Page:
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America Supports You: Woman Shares Her Love for Patriotic Art

By Ashleigh Covington
American Forces Press Service

WASHINGTON, July 4, 2006 – Eileen Schwartz did not lose a loved one in the terrorist attacks of Sept. 11, 2001, but she did lose a deep sense of security.

Click photo for screen-resolution image
A sample of artwork submitted to the Flags Across the Nation annual art contest. This piece is featured on note cards that are sold on the Web site to raise money for troop-support causes. Courtesy photo
  

(Click photo for screen-resolution image);high-resolution image available.

Schwartz wanted to release her fears and bring the patriotic spirit back to her hometown of San Diego. As a result, she founded Flags Across the Nation, hoping to make a difference and display the American spirit for all citizens to see.

"I wanted to capture that feeling of unity," she said. "It felt like people, me especially, were healing. So I started personally photographing anything from the American flag to patriotic people and signs."

Flags is an organization that promotes patriotism through the arts, Schwartz said. A volunteer group with many projects directed to the patriotic education of children, it's is a member of the Defense Department's America Supports You program, which showcases Americans' efforts to support servicemembers and their families. It also gained much of its momentum from the attention it has received as an America Supports You organization, she said.

"Our mission is to promote patriotism through the arts. We're a volunteer organization -- real grassroots efforts -- and many people find out about us through our Web sites. And now that we're associated through ASY, we are getting a lot of people e-mailing wanting to participate," said Schwartz.

With the help of many volunteers, Schwartz delegated other programs emphasizing patriotism and giving back to the men and women serving our country. By donating robes and blankets and sending letters and cards to the troops, Schwartz allowed people to express their support for servicemembers and the United States.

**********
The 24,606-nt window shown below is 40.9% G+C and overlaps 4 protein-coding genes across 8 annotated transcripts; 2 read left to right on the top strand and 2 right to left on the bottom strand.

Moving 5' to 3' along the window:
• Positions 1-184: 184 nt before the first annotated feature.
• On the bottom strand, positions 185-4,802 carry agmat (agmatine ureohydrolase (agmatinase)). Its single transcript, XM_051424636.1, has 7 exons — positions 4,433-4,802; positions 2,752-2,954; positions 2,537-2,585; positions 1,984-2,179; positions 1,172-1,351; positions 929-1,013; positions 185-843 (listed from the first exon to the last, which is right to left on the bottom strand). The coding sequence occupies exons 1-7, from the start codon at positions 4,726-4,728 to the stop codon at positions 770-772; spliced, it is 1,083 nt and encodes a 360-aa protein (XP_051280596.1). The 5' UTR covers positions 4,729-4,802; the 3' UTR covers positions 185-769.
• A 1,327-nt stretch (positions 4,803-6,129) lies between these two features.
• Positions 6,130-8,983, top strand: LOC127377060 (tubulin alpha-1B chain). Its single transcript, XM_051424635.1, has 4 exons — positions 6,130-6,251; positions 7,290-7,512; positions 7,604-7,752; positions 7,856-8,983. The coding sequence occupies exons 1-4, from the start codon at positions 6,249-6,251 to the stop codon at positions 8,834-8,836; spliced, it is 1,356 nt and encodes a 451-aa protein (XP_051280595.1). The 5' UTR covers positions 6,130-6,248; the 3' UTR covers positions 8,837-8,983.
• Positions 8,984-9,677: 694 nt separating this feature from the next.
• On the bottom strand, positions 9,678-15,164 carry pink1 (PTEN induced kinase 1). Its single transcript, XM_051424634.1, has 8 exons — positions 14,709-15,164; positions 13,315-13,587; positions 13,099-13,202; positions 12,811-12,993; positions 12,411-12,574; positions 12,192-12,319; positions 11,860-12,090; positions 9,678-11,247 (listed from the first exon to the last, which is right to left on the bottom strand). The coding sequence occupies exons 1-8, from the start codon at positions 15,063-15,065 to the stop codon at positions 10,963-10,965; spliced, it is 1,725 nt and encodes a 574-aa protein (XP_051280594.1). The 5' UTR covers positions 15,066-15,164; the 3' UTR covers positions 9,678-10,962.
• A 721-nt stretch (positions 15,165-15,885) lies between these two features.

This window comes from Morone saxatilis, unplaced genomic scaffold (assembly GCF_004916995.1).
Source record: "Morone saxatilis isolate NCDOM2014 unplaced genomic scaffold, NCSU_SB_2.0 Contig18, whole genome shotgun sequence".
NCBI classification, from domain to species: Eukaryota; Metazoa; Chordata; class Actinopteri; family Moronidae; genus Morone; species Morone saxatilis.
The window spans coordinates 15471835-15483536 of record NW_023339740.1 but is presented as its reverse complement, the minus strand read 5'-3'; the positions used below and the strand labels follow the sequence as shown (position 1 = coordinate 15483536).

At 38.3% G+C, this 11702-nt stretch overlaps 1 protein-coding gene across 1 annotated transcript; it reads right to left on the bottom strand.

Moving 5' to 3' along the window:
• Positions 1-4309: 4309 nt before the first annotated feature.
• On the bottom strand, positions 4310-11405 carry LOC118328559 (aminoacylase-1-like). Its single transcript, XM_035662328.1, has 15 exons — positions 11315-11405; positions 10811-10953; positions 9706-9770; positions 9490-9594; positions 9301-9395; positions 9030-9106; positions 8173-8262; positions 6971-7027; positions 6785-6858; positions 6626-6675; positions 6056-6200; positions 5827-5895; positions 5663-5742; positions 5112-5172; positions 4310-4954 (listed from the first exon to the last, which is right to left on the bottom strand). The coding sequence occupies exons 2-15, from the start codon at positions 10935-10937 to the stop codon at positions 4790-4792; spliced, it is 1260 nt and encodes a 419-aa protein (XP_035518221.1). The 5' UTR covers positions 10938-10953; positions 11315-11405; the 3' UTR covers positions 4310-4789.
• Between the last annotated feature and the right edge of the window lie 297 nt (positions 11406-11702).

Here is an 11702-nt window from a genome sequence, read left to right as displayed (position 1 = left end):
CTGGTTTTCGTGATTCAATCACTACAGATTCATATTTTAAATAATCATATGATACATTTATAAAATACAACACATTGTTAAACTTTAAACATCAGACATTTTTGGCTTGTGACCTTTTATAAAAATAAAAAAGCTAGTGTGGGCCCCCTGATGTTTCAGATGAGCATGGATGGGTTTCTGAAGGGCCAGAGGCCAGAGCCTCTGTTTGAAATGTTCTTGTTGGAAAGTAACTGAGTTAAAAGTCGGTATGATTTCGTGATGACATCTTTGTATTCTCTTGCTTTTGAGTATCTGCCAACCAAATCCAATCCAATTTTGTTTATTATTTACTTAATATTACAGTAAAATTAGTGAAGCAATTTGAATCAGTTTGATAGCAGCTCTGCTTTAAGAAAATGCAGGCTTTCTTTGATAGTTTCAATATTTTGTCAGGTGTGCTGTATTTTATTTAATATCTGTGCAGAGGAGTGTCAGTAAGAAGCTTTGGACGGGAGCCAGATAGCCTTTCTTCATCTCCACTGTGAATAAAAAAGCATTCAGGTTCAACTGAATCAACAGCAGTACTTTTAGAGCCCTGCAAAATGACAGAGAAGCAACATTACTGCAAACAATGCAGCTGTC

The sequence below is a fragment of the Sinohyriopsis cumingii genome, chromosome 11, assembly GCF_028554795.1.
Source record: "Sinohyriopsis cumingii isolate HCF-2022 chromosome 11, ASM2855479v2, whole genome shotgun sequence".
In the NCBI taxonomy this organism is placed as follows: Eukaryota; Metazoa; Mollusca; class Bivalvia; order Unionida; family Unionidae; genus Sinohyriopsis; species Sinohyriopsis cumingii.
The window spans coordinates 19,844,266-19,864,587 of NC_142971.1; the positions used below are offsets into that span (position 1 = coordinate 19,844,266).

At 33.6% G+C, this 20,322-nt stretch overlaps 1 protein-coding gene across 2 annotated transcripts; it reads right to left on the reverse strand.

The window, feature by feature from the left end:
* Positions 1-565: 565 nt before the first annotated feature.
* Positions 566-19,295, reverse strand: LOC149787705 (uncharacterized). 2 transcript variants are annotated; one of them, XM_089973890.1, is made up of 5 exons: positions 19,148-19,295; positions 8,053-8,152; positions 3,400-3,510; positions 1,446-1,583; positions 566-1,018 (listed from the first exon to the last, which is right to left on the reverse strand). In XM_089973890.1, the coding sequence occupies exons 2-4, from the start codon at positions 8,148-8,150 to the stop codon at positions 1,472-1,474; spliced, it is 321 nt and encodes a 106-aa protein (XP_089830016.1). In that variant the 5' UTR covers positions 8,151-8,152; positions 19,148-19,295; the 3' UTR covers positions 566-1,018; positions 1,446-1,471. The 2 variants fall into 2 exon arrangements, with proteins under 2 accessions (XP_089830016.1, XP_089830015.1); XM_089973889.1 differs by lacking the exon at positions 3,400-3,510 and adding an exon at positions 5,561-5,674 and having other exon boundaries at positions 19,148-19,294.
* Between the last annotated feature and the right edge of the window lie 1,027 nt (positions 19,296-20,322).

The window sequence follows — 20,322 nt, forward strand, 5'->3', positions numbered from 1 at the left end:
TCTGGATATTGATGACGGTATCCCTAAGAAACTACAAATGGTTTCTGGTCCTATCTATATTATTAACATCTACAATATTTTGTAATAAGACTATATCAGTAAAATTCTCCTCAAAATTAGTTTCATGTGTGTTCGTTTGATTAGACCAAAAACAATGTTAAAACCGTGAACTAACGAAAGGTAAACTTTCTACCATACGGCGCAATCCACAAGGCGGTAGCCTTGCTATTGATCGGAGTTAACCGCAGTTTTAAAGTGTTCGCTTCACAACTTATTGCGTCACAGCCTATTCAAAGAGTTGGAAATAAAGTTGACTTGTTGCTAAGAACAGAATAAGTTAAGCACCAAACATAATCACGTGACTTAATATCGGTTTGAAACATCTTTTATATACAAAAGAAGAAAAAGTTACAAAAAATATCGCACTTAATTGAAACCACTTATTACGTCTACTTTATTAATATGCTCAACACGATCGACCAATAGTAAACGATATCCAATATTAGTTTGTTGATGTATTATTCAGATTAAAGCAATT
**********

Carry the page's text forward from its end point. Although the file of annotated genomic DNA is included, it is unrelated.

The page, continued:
"We keep coming up with additional ideas on how we can reach the public, support the troops and build patriotism. We thought we really needed to address our concerns for the returning military and the wounded and recovering servicemen and women," she said. "We thought a way to show support would be to send them letters, send them art, and send them blankets."

Now residing in Charlotte, N.C., Schwartz continues to encourage children to show their support for America and the troops who protect the nation at home and abroad. Even though Schwartz's photography gained the initial attention, it was her strong compassion for children that helped keep Flags going.

"Children are so creative and like to express themselves through art. We felt we could reach the kids by involving them with doing artwork with the flag and learning about some of the values that are associated with America," She said. "We were looking for an easy way to reach children so that they could get involved with patriotism."

Through an annual art contest started in 2004, Schwartz called upon children to display their understanding of patriotism. This summer, children's patriotic art from the collection of Flags Across The Nation can be seen at the Charlotte Museum of History. The contest received 750 pieces from children representing 13 different states and 22 different cities. The children range from preschool to middle school ages.

"Ultimately, we think that children's art is just wonderful," she said. It's cheerful, it's uplifting, it's innocent, and we encourage the kids when they enter our contest to use red, white and blue."

The contest selects four pieces of art to be featured on note cards Schwartz sells on the Flags Web site. Originally Schwartz used the cards for her personal use, however a friend suggested she start selling them to raise money for military support efforts.

Schwartz said she hopes to continue her patriotic pursuit. Though she does not have any personal connections to the military, Schwartz said, she understands the troops' need for support regardless, and hopes others will share in her spirit to support servicemembers.

"They are the people who are dedicating their lives and their time and their the hearts to support America and to support the concepts of freedom," she said. "Every time I receive a letter from someone in the military, my heart is touched all over again. It's motivating for me. I like being able to reach out to all these men and women who obviously care about this country and care about freedom."

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Biographies:
Flags Across the Nation
America Supports You


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